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Loyalty scheme the right weapon in the fight to retain customers in the face of recession

In the battle to retain customers in an economic slump, loyalty schemes are one of the most effective weapons brands can employ, according to new research from GI Insight. By Andy Wood.

GENERAL MERCHANDISE

Loyalty scheme the right weapon in the fight to retain customers in the face of recession

As the UK continues to be mired in a ‘double-dip’ recession, many firms have found more ‘promiscuous’ shopping behaviour among customers, as an increasing proportion have looked for bargains. With customers shopping around for deals and budgets tight for businesses, companies have had to decide: should precious marketing spend go to protecting existing customers, or poaching those of competitors? With studies showing that it costs up to ten times more to generate a new customer than to maintain an existing relationship, retailers should be doing all they can to hold on to the customers they already have.

GI Insight’s latest research indicates that a well-implemented loyalty programme is one of the best ways to hang onto good customers, enabling a firm to successfully attack the retention problem from different angles. More than 1,000 UK consumers were surveyed, with 68% saying that at least one of the companies they buy from has a loyalty scheme that has been a factor in keeping them purchasing over last few years. The survey also revealed that 74% of respondents have seen companies ‘wake up to the need to give their customers better, more individual service, attention and offers’ during that time, when the downturn has dragged on.

Indeed, the research indicates that loyalty programmes played a major role in firms retaining customers and maintaining consumer satisfaction during the course of the recession and continuing economic turmoil. More than half of those surveyed (58%) say they have stayed loyal to certain brands, retailers and suppliers over that time, feeling that they have ‘somehow given me value in return for my loyalty’ despite the fact only 40% noticed the schemes they belong to increasing points, improving rewards or providing more bonus point opportunities.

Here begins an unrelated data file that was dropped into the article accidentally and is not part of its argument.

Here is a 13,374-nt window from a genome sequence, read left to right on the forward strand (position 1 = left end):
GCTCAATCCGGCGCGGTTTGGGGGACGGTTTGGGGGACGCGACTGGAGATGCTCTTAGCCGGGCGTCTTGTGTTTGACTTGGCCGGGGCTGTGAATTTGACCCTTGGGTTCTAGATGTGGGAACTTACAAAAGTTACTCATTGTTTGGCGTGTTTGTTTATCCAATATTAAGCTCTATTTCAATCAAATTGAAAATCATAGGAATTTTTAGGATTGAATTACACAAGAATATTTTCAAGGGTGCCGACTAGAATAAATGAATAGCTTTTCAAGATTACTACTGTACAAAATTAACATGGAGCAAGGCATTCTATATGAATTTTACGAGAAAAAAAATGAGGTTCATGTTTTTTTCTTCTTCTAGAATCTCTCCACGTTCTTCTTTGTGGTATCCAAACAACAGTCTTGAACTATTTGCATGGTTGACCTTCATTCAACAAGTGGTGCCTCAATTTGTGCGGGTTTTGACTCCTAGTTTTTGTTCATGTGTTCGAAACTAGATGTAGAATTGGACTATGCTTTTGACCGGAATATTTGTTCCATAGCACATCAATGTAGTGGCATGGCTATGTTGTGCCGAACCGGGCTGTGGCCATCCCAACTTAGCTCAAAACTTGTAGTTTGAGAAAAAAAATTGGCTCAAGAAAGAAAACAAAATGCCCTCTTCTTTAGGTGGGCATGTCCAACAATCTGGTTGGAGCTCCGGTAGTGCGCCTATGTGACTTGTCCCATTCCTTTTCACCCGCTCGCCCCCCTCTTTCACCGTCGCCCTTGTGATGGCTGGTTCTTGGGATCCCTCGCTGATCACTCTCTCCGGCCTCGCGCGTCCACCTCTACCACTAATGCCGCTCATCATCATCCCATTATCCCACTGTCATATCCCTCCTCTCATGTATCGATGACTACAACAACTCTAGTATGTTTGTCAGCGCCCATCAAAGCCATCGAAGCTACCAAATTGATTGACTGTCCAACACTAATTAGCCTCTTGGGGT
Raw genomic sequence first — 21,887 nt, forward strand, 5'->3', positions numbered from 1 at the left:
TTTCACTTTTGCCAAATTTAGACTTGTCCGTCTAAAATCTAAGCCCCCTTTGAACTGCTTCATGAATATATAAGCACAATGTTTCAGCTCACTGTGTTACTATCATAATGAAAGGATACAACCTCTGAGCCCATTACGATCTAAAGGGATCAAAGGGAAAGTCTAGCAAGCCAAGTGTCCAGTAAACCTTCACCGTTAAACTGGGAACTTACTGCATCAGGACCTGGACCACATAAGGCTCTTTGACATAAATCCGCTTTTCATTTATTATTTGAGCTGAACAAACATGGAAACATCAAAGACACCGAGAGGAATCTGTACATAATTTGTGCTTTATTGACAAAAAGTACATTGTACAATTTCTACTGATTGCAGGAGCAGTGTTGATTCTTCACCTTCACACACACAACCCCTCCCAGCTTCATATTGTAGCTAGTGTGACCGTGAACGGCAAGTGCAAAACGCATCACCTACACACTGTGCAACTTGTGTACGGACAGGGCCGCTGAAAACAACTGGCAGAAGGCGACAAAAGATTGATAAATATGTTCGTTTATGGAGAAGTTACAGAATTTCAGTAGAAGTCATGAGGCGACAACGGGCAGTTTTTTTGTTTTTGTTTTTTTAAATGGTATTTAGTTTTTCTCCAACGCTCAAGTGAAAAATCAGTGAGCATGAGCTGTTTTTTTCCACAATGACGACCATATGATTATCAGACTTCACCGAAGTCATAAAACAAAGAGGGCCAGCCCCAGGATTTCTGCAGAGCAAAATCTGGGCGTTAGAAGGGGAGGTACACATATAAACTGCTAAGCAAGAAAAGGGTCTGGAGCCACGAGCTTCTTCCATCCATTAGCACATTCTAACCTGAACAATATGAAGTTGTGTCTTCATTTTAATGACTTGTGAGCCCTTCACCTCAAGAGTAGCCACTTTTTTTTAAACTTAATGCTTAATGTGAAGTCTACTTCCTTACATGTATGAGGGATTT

Through loyalty schemes, companies can not only offer rewards but can capture and utilize valuable data that enables them to analyse their customers’ needs and preferences. By utilizing this insight, brands can tailor and personalise the communications they have with each individual – allowing them, for instance, to alert customers to discounts on relevant products and follow-up offers related to recent purchases. It is service such as this that helps a customer feel valued and, in turn, value the relationship they have with a brand. Indeed, customers are well aware of the returns loyalty schemes can offer, with 77% saying they don’t like giving details about themselves to a company unless it is through a ‘proper loyalty scheme’.

There are more testing times ahead for all businesses and customer churn is a major issue. Therefore, marketers need to know their customers so they can communicate with them more effectively and provide better service than competitors. To do this, companies must take full advantage of the opportunities they have to gather data on each consumer and use all available channels to reach those individuals with the right communications at the right time. Loyalty programmes provide a level of customer insight that not only enables firms to make a pre-emptive strike aimed at retaining customers who might stray – but it can be used to get them spending a more and more often, making them more profitable too.

Andy Wood is managing director of GI Insight

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